Band of Outsiders Bundle Up; Deola Sagoe Shines at Arise Magazine African Collective
Discussed: Band of Outsiders, Arise Magazine African Collective
An arctic wind whipped down West 15th St., chilling the crowd huddled outside Milk Studios for the Band of Outsiders installation--and inside, the atmosphere was similarly icy. Designer Scott Sternberg, known for his theatrical show staging, set his clean, young line against a beach backdrop last season but went the opposite route on Saturday; models dug their moccasins into simulated snow, gazed wearily at dead fir trees, and pulled their thick wool caps over their ears while dangling precariously from chandeliers. Not fair; six more weeks of winter, and we won't all look like that.
Sternberg, a former film agent, has no shortage of Hollywood influence in his line; preppy staples are tweaked and re-merchandised in a distinctly Robinson Blvd. upgrade. This season featured colorblocked polos, tailored terry sweatpants, and navy single-breasted wool suits for men and thigh-length quilted skirts, fur-collar blazers, and a terrific zip-waist, tan cotton dress for women. Actor Jason Schwartzman, a sometime model for the brand, milled around--as did, reportedly, Sonic Youth maven Kim Gordon. We didn't see her, but her presence would be fitting; Band of Outsiders' soft, snowy world was something of a daydream nation.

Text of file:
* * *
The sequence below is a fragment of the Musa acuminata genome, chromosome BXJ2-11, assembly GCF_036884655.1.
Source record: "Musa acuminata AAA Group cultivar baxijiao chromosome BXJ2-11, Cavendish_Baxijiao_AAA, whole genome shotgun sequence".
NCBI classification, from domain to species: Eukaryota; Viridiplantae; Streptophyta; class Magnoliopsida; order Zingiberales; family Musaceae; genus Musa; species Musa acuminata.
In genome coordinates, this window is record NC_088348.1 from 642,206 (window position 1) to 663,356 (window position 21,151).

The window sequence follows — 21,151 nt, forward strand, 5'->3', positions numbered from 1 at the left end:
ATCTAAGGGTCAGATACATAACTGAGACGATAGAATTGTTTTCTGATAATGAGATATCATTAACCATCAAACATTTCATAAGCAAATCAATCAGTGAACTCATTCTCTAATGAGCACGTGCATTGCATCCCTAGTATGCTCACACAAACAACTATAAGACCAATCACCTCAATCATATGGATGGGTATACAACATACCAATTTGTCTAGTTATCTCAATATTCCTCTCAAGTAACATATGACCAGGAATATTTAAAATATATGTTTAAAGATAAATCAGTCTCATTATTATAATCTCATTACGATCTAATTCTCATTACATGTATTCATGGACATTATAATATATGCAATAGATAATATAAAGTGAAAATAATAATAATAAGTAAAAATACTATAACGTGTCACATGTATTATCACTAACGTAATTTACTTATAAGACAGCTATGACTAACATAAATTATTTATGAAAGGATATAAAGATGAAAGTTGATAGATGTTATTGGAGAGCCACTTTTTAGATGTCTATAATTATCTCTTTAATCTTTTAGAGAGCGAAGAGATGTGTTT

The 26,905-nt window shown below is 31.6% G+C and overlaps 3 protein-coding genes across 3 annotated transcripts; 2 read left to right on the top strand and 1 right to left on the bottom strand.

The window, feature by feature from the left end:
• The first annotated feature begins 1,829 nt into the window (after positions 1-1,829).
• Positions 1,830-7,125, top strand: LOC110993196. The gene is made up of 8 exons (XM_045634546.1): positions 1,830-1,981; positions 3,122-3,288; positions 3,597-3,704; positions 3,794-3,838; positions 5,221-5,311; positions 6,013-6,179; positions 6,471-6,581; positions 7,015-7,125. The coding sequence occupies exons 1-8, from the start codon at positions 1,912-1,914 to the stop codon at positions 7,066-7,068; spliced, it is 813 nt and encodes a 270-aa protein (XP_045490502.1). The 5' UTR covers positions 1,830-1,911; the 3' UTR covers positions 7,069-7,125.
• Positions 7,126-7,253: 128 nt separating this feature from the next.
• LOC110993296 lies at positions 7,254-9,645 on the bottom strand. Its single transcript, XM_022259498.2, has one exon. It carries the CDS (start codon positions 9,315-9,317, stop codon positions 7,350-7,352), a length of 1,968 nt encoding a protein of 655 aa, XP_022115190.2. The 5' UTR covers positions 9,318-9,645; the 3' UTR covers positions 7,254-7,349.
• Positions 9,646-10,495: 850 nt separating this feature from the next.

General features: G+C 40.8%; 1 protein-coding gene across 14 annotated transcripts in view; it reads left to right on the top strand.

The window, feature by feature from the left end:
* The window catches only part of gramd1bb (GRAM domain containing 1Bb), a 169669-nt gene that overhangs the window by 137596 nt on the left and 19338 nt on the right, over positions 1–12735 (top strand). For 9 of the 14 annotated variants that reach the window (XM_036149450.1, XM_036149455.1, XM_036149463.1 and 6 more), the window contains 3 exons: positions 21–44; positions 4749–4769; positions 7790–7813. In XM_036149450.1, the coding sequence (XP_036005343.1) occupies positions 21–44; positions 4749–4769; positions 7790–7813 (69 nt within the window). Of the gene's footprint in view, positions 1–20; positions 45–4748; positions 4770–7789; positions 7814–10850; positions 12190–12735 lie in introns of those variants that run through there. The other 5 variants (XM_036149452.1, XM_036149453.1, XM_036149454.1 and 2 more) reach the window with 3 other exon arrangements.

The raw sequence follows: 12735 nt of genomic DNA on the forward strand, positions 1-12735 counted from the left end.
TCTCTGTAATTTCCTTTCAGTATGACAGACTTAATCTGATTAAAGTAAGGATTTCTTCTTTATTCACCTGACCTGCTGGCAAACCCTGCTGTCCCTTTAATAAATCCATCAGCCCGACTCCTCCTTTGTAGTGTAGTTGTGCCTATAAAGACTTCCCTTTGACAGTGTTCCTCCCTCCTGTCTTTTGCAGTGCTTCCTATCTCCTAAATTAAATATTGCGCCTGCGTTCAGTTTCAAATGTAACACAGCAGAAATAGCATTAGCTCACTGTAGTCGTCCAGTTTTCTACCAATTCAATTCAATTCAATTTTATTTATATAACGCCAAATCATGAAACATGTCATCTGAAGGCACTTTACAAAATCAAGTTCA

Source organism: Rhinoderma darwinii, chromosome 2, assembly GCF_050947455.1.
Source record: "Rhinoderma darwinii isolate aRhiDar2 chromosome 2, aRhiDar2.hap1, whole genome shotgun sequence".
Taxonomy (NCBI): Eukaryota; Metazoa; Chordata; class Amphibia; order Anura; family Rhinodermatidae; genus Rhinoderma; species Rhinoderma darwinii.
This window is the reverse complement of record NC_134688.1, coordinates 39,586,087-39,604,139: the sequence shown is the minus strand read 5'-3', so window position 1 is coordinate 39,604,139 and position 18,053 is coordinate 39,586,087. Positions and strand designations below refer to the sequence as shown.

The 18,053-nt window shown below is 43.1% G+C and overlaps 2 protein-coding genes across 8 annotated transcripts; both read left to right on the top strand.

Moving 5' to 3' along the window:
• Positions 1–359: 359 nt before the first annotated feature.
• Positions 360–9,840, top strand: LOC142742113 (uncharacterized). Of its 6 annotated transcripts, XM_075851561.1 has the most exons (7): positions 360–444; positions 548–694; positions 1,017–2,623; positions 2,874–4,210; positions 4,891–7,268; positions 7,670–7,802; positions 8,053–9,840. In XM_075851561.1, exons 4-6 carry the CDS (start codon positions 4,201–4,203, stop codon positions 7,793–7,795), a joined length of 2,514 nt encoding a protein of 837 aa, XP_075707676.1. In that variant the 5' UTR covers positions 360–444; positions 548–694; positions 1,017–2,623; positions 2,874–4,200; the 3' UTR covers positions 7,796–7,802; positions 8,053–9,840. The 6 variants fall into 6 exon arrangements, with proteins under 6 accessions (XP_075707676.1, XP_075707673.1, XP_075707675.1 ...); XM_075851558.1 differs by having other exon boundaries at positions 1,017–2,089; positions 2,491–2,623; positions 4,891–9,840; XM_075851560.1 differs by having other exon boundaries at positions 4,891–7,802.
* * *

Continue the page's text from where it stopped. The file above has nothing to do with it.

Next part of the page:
Over at Bryant Park (the uptown aunt to Milk Studios' nonchalant youth), Arise Magazine packed the main tent for a triple bill of up-and-coming young designers from Africa. The D.C.-based style and culture tome set the tent awash in fluttering white lights and removed the runway entirely; the models pranced on carpet, and headlining walker Chanel Iman looked relieved for it.
Opening line Black Coffee, from South Africa, sent out voluminous coats of playful silhouette experimentalism; a chevron-gathered grey cape followed bright peach starburst shoulders, then a pastel green coat with dolman sleeves. Loin Cloth & Ashes, from Tanzania, offered bold striped tent dresses, strong cocktail-length knits, and an especially luxe high-waisted tweed skirt suit with a fishtail. And Deola Sagoe, the much-buzzed Nigerian closing designer, produced a collection of striking variance and depth; she began with glittering black cut-out eveningwear and progressed easily to shredded leather leggings, precise asymmetrical military coats, and an '80s-inspired navy and mustard metallic frock.
It was a lovely, upbeat experience, the rare show at Bryant more about budding talent than front-row rubbernecking. Keep an eye on Sagoe; she's the emerging designer to beat this season.
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